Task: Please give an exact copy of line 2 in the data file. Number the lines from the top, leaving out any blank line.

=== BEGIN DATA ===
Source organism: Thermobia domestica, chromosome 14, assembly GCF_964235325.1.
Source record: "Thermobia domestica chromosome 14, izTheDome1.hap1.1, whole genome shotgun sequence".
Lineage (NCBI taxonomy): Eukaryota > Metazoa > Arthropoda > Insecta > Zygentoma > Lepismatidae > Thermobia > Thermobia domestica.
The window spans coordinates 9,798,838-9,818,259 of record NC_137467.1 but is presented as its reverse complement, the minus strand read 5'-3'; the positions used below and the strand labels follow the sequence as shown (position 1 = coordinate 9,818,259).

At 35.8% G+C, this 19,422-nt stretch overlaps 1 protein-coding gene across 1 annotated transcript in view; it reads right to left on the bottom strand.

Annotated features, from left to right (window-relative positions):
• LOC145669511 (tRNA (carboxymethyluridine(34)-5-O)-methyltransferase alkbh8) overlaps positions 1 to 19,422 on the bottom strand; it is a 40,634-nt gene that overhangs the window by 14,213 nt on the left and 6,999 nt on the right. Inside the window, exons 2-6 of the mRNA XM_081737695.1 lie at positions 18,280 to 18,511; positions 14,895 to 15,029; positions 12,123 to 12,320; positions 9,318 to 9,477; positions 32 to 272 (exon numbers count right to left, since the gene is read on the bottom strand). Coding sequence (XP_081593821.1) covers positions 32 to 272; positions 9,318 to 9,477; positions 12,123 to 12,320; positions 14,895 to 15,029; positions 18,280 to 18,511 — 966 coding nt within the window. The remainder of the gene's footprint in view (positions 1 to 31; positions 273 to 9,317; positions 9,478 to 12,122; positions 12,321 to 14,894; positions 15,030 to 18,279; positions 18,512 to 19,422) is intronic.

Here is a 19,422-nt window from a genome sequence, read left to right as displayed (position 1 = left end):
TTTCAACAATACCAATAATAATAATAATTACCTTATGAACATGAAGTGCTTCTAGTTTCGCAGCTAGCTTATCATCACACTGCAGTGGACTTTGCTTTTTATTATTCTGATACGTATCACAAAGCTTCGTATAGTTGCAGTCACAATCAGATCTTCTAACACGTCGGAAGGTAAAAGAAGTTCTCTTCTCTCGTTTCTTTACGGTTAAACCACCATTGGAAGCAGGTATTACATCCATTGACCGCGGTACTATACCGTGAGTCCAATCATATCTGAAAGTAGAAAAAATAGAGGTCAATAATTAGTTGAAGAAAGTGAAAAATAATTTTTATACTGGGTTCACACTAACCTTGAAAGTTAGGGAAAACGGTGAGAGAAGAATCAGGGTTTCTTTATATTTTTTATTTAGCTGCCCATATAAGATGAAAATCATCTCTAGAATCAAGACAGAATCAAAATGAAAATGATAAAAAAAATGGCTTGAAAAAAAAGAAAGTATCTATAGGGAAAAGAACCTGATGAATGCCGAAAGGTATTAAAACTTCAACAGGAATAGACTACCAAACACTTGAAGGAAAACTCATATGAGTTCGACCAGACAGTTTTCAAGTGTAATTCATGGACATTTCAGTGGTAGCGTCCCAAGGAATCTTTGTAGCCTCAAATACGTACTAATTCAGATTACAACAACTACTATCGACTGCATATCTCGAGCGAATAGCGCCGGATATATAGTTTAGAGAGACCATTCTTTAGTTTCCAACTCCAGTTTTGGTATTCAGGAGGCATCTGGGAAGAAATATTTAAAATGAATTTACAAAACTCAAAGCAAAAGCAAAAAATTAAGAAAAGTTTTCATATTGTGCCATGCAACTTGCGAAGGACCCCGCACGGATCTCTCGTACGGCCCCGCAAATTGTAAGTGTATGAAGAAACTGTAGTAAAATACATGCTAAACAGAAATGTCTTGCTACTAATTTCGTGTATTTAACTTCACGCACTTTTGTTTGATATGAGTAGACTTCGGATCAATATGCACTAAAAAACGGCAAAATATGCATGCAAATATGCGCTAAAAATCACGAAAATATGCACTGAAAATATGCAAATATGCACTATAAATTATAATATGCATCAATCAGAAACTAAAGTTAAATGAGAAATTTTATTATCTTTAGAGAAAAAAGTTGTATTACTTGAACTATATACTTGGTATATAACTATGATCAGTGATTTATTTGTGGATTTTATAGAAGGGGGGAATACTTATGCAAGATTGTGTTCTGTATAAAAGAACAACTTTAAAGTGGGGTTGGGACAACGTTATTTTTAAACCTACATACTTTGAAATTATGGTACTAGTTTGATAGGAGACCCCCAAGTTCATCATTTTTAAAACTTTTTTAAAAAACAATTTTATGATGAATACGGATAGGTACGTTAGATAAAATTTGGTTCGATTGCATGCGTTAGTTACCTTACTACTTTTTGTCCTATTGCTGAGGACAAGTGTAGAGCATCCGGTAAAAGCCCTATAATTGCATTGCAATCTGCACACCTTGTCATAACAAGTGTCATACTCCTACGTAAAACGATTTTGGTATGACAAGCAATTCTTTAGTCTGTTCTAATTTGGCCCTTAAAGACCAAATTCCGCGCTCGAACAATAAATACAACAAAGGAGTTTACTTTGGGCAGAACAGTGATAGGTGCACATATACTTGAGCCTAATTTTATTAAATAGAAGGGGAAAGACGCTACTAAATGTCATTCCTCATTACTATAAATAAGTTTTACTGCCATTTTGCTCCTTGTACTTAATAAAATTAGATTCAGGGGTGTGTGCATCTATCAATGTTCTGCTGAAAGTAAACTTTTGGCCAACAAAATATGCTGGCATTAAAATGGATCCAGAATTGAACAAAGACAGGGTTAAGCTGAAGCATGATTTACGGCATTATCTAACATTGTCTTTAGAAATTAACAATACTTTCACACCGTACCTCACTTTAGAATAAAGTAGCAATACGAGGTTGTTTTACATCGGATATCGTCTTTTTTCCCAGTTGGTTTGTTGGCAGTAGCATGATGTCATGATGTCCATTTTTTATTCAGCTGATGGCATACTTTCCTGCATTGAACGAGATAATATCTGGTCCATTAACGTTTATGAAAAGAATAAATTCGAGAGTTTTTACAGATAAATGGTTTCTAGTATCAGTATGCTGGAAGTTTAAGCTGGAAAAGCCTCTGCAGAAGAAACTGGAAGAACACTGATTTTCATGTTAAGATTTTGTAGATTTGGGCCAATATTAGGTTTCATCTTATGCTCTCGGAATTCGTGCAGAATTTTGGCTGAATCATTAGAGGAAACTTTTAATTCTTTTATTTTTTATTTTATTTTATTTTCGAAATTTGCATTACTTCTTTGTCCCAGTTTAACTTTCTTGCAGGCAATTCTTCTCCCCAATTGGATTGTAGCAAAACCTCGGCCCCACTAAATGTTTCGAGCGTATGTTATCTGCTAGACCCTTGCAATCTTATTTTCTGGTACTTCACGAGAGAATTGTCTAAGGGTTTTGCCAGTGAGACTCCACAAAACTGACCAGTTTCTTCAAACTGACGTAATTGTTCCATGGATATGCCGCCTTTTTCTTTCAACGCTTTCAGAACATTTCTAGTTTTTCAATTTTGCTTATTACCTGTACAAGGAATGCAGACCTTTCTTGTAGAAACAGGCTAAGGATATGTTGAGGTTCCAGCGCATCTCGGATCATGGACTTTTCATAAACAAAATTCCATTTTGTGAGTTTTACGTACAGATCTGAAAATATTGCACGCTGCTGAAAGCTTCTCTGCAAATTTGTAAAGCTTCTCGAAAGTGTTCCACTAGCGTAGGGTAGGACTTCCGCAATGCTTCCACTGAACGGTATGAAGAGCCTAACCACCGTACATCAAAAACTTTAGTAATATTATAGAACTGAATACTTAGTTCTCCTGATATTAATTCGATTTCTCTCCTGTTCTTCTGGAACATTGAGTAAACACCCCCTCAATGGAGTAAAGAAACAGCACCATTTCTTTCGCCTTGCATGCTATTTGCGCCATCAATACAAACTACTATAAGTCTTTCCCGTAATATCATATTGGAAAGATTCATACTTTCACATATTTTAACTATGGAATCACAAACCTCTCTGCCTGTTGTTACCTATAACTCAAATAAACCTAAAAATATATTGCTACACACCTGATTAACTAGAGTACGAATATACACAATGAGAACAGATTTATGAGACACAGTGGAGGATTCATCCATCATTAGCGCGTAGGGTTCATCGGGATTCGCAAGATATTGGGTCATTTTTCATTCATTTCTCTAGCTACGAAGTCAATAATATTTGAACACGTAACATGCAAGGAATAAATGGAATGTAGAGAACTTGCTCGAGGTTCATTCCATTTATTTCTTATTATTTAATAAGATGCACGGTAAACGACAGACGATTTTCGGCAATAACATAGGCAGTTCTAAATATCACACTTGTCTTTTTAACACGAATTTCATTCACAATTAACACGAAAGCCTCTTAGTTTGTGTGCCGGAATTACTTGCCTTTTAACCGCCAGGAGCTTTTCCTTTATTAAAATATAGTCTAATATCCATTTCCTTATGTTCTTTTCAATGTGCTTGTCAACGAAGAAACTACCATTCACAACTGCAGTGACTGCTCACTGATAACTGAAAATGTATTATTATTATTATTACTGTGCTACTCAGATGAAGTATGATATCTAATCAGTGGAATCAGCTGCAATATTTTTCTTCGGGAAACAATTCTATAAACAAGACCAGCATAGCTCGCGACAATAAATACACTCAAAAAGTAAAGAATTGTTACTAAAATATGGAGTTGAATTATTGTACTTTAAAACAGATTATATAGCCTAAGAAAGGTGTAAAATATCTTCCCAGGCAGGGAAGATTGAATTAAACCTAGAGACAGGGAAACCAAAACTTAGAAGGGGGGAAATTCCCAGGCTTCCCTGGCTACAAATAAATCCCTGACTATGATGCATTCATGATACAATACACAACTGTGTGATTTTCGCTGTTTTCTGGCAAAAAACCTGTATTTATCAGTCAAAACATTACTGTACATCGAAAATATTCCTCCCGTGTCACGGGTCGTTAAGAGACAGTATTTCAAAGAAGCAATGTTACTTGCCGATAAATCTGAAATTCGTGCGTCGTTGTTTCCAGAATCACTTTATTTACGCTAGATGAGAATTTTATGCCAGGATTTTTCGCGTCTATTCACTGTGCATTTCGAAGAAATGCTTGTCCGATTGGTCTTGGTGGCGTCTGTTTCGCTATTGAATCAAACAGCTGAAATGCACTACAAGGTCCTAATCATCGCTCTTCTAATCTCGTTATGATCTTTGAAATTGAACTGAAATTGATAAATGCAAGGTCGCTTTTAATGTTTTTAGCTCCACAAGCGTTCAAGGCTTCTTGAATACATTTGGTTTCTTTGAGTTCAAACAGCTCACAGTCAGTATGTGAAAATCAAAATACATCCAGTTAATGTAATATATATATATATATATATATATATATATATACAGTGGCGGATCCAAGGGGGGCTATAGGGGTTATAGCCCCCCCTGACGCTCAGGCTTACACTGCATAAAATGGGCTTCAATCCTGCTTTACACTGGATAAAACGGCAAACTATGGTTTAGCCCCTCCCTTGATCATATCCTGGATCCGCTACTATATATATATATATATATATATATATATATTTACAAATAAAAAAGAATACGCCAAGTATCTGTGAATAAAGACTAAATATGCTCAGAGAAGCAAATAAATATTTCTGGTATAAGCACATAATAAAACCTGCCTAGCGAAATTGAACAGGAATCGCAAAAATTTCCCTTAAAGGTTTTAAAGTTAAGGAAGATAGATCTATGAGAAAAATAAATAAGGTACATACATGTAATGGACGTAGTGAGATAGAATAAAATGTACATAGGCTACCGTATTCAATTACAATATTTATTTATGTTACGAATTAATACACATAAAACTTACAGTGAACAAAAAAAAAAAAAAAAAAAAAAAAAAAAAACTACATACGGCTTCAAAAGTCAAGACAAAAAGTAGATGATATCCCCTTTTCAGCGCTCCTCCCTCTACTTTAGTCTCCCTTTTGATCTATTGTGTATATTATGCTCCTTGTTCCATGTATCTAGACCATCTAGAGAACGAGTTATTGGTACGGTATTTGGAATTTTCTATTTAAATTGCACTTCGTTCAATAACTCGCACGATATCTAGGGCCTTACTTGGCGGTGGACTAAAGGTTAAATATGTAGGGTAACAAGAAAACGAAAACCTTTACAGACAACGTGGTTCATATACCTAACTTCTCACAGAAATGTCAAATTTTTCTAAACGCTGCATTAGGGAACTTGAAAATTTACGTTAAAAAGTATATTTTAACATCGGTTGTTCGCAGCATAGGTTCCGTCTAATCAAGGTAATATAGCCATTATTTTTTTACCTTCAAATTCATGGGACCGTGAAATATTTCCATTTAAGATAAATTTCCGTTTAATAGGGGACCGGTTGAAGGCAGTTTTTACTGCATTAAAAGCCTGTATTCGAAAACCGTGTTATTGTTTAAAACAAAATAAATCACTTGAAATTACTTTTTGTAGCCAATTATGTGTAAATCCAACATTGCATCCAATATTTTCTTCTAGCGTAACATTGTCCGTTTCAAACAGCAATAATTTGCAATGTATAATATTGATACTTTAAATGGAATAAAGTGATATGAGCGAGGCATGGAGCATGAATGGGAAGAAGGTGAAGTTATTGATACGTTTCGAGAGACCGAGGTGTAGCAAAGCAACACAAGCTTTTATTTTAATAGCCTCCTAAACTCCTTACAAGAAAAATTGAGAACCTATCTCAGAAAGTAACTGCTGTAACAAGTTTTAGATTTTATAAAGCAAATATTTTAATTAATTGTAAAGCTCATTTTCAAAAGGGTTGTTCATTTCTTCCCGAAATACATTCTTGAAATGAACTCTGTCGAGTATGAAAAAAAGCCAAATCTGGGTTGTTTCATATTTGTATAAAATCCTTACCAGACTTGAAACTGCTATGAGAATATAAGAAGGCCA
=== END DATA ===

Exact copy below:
Source record: "Thermobia domestica chromosome 14, izTheDome1.hap1.1, whole genome shotgun sequence".